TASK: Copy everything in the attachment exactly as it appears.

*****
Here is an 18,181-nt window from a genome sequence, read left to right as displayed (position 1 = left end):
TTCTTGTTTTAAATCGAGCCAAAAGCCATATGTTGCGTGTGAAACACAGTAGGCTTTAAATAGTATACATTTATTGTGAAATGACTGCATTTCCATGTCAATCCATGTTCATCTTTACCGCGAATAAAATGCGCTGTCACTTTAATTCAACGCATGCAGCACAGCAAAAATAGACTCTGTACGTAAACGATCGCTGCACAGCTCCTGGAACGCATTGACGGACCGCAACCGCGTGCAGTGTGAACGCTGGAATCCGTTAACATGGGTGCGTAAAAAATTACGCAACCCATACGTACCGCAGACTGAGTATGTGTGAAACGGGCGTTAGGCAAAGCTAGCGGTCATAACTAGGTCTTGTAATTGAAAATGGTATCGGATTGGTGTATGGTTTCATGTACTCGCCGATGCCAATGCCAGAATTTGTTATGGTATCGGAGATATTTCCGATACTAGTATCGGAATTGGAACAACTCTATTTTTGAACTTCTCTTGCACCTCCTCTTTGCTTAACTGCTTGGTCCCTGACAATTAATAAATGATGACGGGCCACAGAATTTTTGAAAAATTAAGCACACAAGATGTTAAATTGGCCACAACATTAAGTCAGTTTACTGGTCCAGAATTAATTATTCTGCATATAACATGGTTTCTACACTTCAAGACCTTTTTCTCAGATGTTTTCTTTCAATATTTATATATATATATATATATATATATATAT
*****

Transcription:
Here is an 18,181-nt window from a genome sequence, read left to right as displayed (position 1 = left end):
TTCTTGTTTTAAATCGAGCCAAAAGCCATATGTTGCGTGTGAAACACAGTAGGCTTTAAATAGTATACATTTATTGTGAAATGACTGCATTTCCATGTCAATCCATGTTCATCTTTACCGCGAATAAAATGCGCTGTCACTTTAATTCAACGCATGCAGCACAGCAAAAATAGACTCTGTACGTAAACGATCGCTGCACAGCTCCTGGAACGCATTGACGGACCGCAACCGCGTGCAGTGTGAACGCTGGAATCCGTTAACATGGGTGCGTAAAAAATTACGCAACCCATACGTACCGCAGACTGAGTATGTGTGAAACGGGCGTTAGGCAAAGCTAGCGGTCATAACTAGGTCTTGTAATTGAAAATGGTATCGGATTGGTGTATGGTTTCATGTACTCGCCGATGCCAATGCCAGAATTTGTTATGGTATCGGAGATATTTCCGATACTAGTATCGGAATTGGAACAACTCTATTTTTGAACTTCTCTTGCACCTCCTCTTTGCTTAACTGCTTGGTCCCTGACAATTAATAAATGATGACGGGCCACAGAATTTTTGAAAAATTAAGCACACAAGATGTTAAATTGGCCACAACATTAAGTCAGTTTACTGGTCCAGAATTAATTATTCTGCATATAACATGGTTTCTACACTTCAAGACCTTTTTCTCAGATGTTTTCTTTCAATATTTATATATATATATATATATATATATATAT